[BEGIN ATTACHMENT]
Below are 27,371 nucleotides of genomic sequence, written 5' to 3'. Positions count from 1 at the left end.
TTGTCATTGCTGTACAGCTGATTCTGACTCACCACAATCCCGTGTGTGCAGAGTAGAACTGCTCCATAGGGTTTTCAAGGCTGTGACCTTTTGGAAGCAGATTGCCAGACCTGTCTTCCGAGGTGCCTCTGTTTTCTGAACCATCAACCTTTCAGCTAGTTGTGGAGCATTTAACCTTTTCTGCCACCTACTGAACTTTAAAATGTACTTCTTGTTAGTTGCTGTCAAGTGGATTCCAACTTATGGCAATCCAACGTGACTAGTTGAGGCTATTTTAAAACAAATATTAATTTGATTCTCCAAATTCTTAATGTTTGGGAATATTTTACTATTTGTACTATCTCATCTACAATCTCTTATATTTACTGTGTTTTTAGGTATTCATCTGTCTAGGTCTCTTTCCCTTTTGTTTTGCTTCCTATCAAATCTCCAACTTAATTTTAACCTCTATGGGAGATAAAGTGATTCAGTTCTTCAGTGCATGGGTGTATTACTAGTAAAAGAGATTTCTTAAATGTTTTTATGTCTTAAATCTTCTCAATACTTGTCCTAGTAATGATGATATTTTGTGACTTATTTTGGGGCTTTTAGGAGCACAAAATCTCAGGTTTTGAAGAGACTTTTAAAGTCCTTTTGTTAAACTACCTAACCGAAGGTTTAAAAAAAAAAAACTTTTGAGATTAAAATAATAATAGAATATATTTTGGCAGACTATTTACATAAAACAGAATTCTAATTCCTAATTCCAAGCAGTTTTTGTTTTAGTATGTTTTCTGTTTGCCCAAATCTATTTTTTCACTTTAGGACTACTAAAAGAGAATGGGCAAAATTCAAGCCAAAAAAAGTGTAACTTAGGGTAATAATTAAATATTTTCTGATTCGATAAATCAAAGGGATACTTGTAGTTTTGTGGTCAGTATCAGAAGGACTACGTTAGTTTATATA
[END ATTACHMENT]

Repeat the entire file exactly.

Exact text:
Below are 27,371 nucleotides of genomic sequence, written 5' to 3'. Positions count from 1 at the left end.
TTGTCATTGCTGTACAGCTGATTCTGACTCACCACAATCCCGTGTGTGCAGAGTAGAACTGCTCCATAGGGTTTTCAAGGCTGTGACCTTTTGGAAGCAGATTGCCAGACCTGTCTTCCGAGGTGCCTCTGTTTTCTGAACCATCAACCTTTCAGCTAGTTGTGGAGCATTTAACCTTTTCTGCCACCTACTGAACTTTAAAATGTACTTCTTGTTAGTTGCTGTCAAGTGGATTCCAACTTATGGCAATCCAACGTGACTAGTTGAGGCTATTTTAAAACAAATATTAATTTGATTCTCCAAATTCTTAATGTTTGGGAATATTTTACTATTTGTACTATCTCATCTACAATCTCTTATATTTACTGTGTTTTTAGGTATTCATCTGTCTAGGTCTCTTTCCCTTTTGTTTTGCTTCCTATCAAATCTCCAACTTAATTTTAACCTCTATGGGAGATAAAGTGATTCAGTTCTTCAGTGCATGGGTGTATTACTAGTAAAAGAGATTTCTTAAATGTTTTTATGTCTTAAATCTTCTCAATACTTGTCCTAGTAATGATGATATTTTGTGACTTATTTTGGGGCTTTTAGGAGCACAAAATCTCAGGTTTTGAAGAGACTTTTAAAGTCCTTTTGTTAAACTACCTAACCGAAGGTTTAAAAAAAAAAAACTTTTGAGATTAAAATAATAATAGAATATATTTTGGCAGACTATTTACATAAAACAGAATTCTAATTCCTAATTCCAAGCAGTTTTTGTTTTAGTATGTTTTCTGTTTGCCCAAATCTATTTTTTCACTTTAGGACTACTAAAAGAGAATGGGCAAAATTCAAGCCAAAAAAAGTGTAACTTAGGGTAATAATTAAATATTTTCTGATTCGATAAATCAAAGGGATACTTGTAGTTTTGTGGTCAGTATCAGAAGGACTACGTTAGTTTATATA